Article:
With the appointment of SEBI's first female chief the quote by activist Zainab Salbi- "Stronger women build stronger nations" rings out loud. But, the overall contribution and participation of women in financial decision making still needs a big push. We have always believed that women save a lot but the data says otherwise! 78% of women, as per a survey by LXME, women's only financial planning platform and Axis My India, save less than 20% of their income. Financial planning is not often a priority for most women leaving it mostly to the male members of the family. 56% save less than 10% of their income. 60% of the women surveyed keep their savings in a bank account, followed by 33% who keep their money at home for emergency use. The survey, however, notices a rise in investment pattern in the young generation as 21-25-year-olds take their steps towards investment.

A shocking 55% of women are either not investing or are clueless about their investments, says the survey. Out of women who invest with assistance, 76% of them have taken assistance from their partners. As per Kuvera.in, an investment platform, the average age of investors gender-wise shows a gap as well. It takes more time for women to reach an age when they can start investing. The average age of women investors gender-wise, stood at 37, compared with 33 for men. The median age of women is 34 years, while for men it is 31 years.

A majority of women invest only 6-10% of their income. Female investors are clearly shying away from market-based investments and financial assets with more investments skewed towards rather traditional investment options. Gold and bank fixed deposits were the top investment instruments of choice followed by Public Provident Fund (PPF) and traditional instruments like chit funds. Amongst those who are investing, 42% go for gold, followed by 35% in bank FDs, 23% in PPF, chit funds (17%), mutual funds (14%), recurring deposits (13%), real estate (11%), direct stocks (10%), National Pension Scheme (NPS) (8%), digital gold (6%), cryptocurrencies (4%), commodities (3%) and bond market (2%).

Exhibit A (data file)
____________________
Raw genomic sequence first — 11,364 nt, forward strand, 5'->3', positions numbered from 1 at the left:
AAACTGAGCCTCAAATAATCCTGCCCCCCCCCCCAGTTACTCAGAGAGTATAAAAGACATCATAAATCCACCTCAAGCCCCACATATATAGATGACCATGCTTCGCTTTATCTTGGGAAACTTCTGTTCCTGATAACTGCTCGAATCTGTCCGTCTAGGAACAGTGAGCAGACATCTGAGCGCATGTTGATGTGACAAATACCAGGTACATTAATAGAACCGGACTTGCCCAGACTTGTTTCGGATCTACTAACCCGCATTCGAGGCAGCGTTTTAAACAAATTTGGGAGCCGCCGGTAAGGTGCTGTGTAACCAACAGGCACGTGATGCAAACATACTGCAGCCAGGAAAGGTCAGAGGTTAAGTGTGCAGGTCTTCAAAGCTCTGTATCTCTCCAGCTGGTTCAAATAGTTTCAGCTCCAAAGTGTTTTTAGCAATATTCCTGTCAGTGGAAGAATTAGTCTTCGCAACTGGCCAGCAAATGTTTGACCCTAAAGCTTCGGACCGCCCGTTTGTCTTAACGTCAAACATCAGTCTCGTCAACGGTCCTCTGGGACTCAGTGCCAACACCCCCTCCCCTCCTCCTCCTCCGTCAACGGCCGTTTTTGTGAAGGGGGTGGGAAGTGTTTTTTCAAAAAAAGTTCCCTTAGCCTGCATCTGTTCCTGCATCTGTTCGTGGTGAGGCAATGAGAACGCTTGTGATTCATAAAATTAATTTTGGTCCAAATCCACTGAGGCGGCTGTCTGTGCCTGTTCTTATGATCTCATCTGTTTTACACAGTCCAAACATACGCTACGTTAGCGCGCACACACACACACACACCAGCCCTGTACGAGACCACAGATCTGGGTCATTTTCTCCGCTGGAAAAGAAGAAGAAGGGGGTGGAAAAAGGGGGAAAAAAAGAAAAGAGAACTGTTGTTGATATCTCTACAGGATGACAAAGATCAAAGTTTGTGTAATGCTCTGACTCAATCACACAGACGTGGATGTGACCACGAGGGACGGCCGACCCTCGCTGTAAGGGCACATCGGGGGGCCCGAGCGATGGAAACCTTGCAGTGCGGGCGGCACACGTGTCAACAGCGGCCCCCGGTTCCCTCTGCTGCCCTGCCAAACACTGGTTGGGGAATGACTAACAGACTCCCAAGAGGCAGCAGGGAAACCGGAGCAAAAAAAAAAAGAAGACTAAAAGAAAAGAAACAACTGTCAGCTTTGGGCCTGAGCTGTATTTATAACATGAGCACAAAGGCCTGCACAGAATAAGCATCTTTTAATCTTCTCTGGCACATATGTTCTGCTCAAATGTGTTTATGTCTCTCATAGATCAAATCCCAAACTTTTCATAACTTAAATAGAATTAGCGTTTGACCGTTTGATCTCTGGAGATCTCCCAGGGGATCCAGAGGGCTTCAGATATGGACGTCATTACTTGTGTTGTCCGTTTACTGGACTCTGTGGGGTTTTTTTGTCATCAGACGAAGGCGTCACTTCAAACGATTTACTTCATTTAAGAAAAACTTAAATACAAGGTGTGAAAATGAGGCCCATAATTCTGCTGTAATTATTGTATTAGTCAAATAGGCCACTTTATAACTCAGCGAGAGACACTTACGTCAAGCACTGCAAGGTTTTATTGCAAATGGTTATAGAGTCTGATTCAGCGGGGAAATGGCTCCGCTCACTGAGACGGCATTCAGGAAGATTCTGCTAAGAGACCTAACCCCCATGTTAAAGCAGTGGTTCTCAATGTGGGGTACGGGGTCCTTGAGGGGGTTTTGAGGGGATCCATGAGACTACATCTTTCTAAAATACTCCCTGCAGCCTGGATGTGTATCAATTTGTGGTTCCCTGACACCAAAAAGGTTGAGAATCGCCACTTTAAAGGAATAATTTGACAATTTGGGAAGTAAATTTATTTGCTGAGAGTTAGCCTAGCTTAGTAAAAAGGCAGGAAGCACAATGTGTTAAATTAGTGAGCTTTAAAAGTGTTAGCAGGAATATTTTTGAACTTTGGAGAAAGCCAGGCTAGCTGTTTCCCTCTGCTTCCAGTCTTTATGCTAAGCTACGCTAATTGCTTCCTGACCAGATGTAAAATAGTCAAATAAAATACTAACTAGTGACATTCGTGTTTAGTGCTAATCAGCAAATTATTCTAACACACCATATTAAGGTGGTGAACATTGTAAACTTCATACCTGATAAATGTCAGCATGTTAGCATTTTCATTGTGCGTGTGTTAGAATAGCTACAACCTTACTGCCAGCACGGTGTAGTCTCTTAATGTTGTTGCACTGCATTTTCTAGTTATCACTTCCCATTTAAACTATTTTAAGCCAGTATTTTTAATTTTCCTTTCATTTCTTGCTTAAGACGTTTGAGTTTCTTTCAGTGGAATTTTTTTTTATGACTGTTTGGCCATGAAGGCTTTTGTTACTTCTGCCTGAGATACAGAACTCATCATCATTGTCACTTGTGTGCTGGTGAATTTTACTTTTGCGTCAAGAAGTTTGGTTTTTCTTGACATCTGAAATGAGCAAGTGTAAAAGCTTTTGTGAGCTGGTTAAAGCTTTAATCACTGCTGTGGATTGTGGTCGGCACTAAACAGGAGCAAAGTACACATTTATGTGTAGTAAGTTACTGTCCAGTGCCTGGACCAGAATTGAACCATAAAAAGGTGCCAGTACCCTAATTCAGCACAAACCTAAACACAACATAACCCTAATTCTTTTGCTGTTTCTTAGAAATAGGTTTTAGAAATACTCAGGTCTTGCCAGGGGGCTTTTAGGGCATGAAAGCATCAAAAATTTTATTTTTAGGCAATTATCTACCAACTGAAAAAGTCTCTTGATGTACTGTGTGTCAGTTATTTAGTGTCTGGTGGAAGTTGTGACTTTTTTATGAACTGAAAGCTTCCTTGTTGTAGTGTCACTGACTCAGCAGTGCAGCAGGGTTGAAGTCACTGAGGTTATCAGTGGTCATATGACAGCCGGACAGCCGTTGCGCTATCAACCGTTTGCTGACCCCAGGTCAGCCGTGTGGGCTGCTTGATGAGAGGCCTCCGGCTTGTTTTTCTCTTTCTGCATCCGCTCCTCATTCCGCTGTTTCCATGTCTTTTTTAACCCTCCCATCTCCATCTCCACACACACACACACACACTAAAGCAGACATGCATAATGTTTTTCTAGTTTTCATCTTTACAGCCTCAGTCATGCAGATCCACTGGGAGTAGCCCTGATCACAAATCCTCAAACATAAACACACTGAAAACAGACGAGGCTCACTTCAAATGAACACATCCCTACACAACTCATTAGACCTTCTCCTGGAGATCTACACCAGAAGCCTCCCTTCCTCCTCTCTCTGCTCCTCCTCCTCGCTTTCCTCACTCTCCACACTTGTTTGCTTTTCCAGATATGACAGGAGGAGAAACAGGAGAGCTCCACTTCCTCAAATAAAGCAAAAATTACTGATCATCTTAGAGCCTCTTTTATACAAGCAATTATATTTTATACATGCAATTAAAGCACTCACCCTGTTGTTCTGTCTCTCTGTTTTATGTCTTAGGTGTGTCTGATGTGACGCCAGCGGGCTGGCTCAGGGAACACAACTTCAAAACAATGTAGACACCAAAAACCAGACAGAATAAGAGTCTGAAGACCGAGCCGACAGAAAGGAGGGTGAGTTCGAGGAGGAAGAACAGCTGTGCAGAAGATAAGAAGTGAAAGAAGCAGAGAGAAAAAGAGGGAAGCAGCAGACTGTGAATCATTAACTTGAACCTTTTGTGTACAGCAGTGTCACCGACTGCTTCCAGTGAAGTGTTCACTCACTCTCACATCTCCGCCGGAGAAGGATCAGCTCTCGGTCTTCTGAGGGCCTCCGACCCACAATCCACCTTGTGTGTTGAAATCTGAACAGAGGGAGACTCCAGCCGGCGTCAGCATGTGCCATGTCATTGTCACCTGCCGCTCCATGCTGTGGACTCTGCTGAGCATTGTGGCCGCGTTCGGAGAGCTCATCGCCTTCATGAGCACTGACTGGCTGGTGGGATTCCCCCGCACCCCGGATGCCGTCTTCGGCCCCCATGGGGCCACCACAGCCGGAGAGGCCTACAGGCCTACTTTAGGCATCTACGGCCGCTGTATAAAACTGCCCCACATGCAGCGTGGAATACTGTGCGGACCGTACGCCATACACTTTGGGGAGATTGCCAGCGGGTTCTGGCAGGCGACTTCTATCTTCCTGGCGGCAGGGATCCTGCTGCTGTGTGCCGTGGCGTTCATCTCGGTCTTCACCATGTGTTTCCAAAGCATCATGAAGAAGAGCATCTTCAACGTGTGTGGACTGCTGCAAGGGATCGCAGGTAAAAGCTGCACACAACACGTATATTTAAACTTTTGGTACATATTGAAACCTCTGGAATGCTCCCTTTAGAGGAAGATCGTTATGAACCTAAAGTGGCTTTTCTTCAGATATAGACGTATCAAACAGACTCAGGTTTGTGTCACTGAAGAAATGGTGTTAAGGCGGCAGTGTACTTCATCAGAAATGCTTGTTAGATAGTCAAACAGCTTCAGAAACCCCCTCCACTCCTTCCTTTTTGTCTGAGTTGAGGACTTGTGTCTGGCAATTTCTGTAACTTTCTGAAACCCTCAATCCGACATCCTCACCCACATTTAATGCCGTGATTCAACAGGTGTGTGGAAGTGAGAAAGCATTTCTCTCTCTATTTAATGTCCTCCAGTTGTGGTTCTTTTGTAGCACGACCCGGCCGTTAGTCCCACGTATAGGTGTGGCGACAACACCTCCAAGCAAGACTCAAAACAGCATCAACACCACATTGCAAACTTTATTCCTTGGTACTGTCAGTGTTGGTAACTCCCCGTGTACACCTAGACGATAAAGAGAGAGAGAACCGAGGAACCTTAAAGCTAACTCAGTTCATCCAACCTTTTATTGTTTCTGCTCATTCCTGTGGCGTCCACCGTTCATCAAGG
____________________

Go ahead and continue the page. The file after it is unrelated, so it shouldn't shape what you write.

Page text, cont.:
While women lag behind as an investor, female participation is highly under-represented among the fund managers as well. Of the 399 fund managers in the mutual funds industry, only 32 are women, who are managing funds either as primary or secondary managers or have oversight as heads of equity or debt, shows a Morningstar report. The total count of women fund managers has increased from 30 last year to 32 now. "Interestingly, the total number of fund managers saw a healthy increase this year up from 376 managers seen last year. With a meager 8% representation of women in the field," says the report.

The 32 women fund managers manage a total of ₹4.55 lakh crore of open and close end assets, which is 12% of the total mutual fund assets. Total assets under management for open and close ended funds stood at ₹38,01,210 crore as on January 31, 2022. The Morningstar report shows some interesting bright spots in terms of performance of the women fund managers. Of the total open-ended assets managed by women fund managers, 69% of the AUM outperformed the peer group average on a one-year basis, 96% of the AUM outperformed on a three-year basis and 69% of the AUM outperformed on a five-year basis.

The newest asset class, cryptocurrency, too witnessed a wide gender gap. As per CoinDCX, which claims to be the country's first crypto unicorn, the male-to-female investor ratio on their platform stood at 85:15 in 2021.

Surprisingly, women in Tier II cities are ahead of those in Tier I cities when it comes to participation in financial investing. In the crypto space, as per Coin DCX, the women user base includes 65% from Tier II cities. The LXME survey reflects similar behaviour. 51% of women in non-metros are making better informed investment decisions than 41% in metro cities.

The LXME and Axis My India survey was conducted with 4,000 women across geographies, age groups, life stages and occupation.

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